How to cure a lazy colon

Written by janine stevens
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A lazy colon, medically known as "colonic inertia" and more commonly known as "constipation," is a condition characterised by your colon contracting poorly and retaining stool rather than expelling it. If you have fewer than two bowel movements each week, you would be considered to be constipated. In addition, if you strain or have hard stools more than 25% of the time you attempt to move your bowels, you are also constipated. Although constipation can be caused by a wide array of issues, treating a lazy colon is not as complex.

Skill level:
Moderately Easy

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Things you need

  • Fluids
  • Laxatives
  • High-fibre foods

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    Cure Your Lazy Colon

  1. 1

    Drink at least two additional glasses of water each day. You should be drinking 1,892ml of water each day. If you already do this and are still constipated, increase your daily water intake to 2268gr.

  2. 2

    Drink warm liquids, like tea, in the morning. Do not drink coffee, though, as it further complicates digestive tract issues and can make your constipation worse.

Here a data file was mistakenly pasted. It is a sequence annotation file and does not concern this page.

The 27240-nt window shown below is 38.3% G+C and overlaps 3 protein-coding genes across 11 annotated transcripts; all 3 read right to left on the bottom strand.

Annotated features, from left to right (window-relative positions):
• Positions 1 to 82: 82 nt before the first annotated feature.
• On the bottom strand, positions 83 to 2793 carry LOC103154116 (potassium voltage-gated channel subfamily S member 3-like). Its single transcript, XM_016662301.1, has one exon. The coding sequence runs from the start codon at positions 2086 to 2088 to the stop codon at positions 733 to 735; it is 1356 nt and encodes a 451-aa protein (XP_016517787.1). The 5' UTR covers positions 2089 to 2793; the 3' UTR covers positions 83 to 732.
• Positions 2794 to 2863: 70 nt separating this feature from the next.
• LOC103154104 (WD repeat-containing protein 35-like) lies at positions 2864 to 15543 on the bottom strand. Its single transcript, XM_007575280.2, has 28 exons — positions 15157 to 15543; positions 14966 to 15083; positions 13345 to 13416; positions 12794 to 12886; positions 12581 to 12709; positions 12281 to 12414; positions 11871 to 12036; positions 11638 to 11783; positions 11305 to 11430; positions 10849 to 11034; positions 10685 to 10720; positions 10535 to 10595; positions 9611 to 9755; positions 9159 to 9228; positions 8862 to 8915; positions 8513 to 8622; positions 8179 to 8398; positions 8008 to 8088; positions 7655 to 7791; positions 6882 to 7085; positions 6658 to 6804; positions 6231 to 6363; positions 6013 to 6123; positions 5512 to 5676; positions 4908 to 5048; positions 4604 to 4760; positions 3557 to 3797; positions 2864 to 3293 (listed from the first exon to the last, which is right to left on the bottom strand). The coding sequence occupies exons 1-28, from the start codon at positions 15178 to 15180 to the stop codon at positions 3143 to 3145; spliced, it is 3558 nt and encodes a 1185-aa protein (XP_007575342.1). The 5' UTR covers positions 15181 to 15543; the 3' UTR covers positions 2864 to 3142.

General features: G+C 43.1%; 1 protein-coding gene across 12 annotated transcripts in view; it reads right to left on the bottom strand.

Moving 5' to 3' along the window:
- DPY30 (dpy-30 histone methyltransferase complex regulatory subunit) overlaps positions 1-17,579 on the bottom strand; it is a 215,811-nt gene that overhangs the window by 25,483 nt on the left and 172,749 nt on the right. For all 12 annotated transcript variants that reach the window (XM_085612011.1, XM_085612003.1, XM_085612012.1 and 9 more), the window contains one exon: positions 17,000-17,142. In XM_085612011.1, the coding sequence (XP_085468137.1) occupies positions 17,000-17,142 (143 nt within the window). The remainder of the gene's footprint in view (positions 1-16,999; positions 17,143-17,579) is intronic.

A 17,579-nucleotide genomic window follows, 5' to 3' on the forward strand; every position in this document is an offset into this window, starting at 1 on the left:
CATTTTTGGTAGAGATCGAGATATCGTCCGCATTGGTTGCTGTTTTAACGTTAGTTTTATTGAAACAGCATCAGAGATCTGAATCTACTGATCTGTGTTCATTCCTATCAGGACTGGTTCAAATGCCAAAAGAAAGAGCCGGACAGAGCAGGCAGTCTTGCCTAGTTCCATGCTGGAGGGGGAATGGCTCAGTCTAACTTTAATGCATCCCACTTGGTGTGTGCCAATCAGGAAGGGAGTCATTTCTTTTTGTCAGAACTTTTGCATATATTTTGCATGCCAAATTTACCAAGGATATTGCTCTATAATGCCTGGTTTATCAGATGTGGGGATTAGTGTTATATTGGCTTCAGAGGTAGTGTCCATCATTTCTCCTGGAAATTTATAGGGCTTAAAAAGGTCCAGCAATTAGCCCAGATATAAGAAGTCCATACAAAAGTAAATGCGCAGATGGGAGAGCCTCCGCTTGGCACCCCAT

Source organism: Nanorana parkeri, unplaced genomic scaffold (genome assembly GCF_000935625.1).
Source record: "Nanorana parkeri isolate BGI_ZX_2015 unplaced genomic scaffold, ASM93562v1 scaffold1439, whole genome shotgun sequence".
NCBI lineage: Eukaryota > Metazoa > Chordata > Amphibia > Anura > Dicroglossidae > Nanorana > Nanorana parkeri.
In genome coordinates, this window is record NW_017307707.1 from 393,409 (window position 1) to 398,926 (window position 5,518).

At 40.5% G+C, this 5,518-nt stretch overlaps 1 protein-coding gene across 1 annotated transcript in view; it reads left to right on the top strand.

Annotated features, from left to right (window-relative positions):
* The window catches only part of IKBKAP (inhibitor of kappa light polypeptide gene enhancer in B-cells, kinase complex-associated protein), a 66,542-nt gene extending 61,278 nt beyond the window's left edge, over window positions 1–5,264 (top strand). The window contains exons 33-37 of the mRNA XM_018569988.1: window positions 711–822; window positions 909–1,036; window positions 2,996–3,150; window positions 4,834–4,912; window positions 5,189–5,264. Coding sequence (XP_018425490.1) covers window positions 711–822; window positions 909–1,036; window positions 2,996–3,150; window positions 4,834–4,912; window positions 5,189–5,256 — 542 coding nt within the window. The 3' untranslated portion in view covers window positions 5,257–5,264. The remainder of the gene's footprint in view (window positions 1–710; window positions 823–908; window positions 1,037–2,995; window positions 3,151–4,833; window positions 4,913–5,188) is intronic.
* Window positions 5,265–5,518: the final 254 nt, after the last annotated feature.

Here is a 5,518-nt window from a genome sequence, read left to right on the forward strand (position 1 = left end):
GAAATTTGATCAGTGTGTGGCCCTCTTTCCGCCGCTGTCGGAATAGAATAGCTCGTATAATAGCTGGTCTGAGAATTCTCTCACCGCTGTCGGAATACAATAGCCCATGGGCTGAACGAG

3. 3

    Eat bran cereal and foods high in fibre, including fruits, vegetables, and whole-grain bread. Bael fruit, pears, oranges and grapes, in addition to spinach and figs, all aid in intestinal health.

  4. 4

    Take a laxative, such as Milk of Magnesia, MiraLAX, Dulcolax or Colace Stool Softener. However, you should not rely on laxatives for longer than two weeks. If after a two-week period you still cannot move your bowels with ease, see your doctor.

  5. 5

    Prevent becoming constipated by exercising regularly, since the contracting of abdominal muscles promotes healthy bowels. Also, maintain a diet high in fibre. Avoid drinking too much coffee, as it is dehydrating and can lead to a lazy colon.

Tips and warnings

  • Common side effects of laxatives include nausea, bloating, gas and cramping.
  • Do not take other medication within two hours of taking a laxative, as laxatives change the way your body absorbs medicines and nutrients.
  • Stop taking laxatives if you experience rectal bleeding or if you still cannot have a bowel movement after taking a laxative. These could be indications of a more serious problem, and you should speak to your doctor as soon as possible.
  • If your constipation goes untreated, it could lead to bacteria and faeces leaking into your bloodstream, which can cause infection and even death.

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